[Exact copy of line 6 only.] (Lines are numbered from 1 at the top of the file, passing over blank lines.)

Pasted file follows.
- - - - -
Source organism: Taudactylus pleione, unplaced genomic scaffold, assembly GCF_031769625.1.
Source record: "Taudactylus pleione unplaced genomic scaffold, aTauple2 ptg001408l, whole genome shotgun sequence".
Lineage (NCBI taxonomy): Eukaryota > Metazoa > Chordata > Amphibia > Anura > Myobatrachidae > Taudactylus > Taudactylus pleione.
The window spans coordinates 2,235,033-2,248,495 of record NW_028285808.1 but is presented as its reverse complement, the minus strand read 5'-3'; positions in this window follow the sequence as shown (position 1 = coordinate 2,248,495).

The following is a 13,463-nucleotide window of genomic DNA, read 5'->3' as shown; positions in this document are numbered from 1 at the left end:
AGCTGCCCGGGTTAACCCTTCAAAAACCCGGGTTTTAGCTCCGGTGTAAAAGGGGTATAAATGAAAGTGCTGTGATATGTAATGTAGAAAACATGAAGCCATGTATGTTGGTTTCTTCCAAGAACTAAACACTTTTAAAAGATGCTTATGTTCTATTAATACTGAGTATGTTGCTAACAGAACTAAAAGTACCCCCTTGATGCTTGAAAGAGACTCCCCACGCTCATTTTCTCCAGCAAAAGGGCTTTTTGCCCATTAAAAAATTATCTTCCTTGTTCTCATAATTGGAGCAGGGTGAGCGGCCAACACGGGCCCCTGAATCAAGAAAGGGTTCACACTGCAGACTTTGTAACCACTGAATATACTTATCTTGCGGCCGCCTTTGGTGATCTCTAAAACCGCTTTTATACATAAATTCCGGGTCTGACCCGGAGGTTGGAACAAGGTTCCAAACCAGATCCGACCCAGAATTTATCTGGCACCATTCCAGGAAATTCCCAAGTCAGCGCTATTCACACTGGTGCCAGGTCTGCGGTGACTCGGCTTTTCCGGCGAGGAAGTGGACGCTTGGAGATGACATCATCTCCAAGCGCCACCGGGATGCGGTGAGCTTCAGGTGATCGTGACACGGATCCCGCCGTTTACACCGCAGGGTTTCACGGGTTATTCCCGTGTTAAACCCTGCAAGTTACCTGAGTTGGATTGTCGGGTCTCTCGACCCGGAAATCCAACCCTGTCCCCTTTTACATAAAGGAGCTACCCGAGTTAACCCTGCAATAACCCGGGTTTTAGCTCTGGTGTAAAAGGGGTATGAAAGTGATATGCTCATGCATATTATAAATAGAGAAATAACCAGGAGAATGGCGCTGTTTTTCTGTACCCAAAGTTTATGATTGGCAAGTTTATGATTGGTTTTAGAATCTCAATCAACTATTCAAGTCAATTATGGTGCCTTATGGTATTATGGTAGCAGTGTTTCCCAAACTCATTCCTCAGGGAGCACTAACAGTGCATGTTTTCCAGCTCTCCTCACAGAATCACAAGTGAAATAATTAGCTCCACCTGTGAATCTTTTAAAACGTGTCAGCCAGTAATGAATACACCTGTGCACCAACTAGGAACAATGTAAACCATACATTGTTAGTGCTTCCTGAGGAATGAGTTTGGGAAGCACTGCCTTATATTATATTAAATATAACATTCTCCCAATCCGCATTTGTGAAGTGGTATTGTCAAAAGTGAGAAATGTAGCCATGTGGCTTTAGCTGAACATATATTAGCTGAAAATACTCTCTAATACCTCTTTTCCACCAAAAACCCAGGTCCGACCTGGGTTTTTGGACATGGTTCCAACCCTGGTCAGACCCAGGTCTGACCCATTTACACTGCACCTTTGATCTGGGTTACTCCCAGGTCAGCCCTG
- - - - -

AGCTGCCCGGGTTAACCCTTCAAAAACCCGGGTTTTAGCTCCGGTGTAAAAGGGGTATAAATGAAAGTGCTGTGATATGTAATGTAGAAAACATGAAGCCATGTATGTTGGTTTCTTCCAAGAACTAAACACTTTTAAAAGATGCTTATGTTCTATTAATACTGAGTATGTTGCTAACAGAACTAAAAGTACCCCCTTGATGCTTGAAAGAGACTCCCCACGCTCATTTTCTCCAGCAAAAGGGCTTTTTGCCCATTAAAAAATTATCTTCCTTGTTCTCATAATTGGAGCAGGGTGAGCGGCCAACACGGGCCCCTGAATCAAGAAAGGGTTCACACTGCAGACTTTGTAACCACTGAATATACTTATCTTGCGGCCGCCTTTGGTGATCTCTAAAACCGCTTTTATACATAAATTCCGGGTCTGACCCGGAGGTTGGAACAAGGTTCCAAACCAGATCCGACCCAGAATTTATCTGGCACCATTCCAGGAAATTCCCAAGTCAGCGCTATTCACACTGGTGCCAGGTCTGCGGTGACTCGGCTTTTCCGGCGAGGAAGTGGACGCTTGGAGATGACATCATCTCCAAGCGCCACCGGGATGCGGTGAGCTTCAGGTGATCGTGACACGGATCCCGCCGTTTACACCGCAGGGTTTCACGGGTTATTCCCGTGTTAAACCCTGCAAGTTACCTGAGTTGGATTGTCGGGTCTCTCGACCCGGAAATCCAACCCTGTCCCCTTTTACATAAAGGAGCTACCCGAGTTAACCCTGCAATAACCCGGGTTTTAGCTCTGGTGTAAAAGGGGTATGAAAGTGATATGCTCATGCATATTATAAATAGAGAAATAACCAGGAGAATGGCGCTGTTTTTCTGTACCCAAAGTTTATGATTGGCAAGTTTATGATTGGTTTTAGAATCTCAATCAACTATTCAAGTCAATTATGGTGCCTTATGGTATTATGGTAGCAGTGTTTCCCAAACTCATTCCTCAGGGAGCACTAACAGTGCATGTTTTCCAGCTCTCCTCACAGAATCACAAGTGAAATAATTAGCTCCACCTGTGAATCTTTTAAAACGTGTCAGCCAGTAATGAATACACCTGTGCACCAACTAGGAACAATGTAAACCATACATTGTTAGTGCTTCCTGAGGAATGAGTTTGGGAAGCACTGCCTTATATTATATTAAATATAACATTCTCCCAATCCGCATTTGTGAAGTGGTATTGTCAAAAGTGAGAAATGTAGCCATGTGGCTTTAGCTGAACATATATTAGCTGAAAATACTCTCTAATACCTCTTTTCCACCAAAAACCCAGGTCCGACCTGGGTTTTTGGACATGGTTCCAACCCTGGTCAGACCCAGGTCTGACCCATTTACACTGCACCTTTGATCTGGGTTACTCCCAGGTCAGCCCTG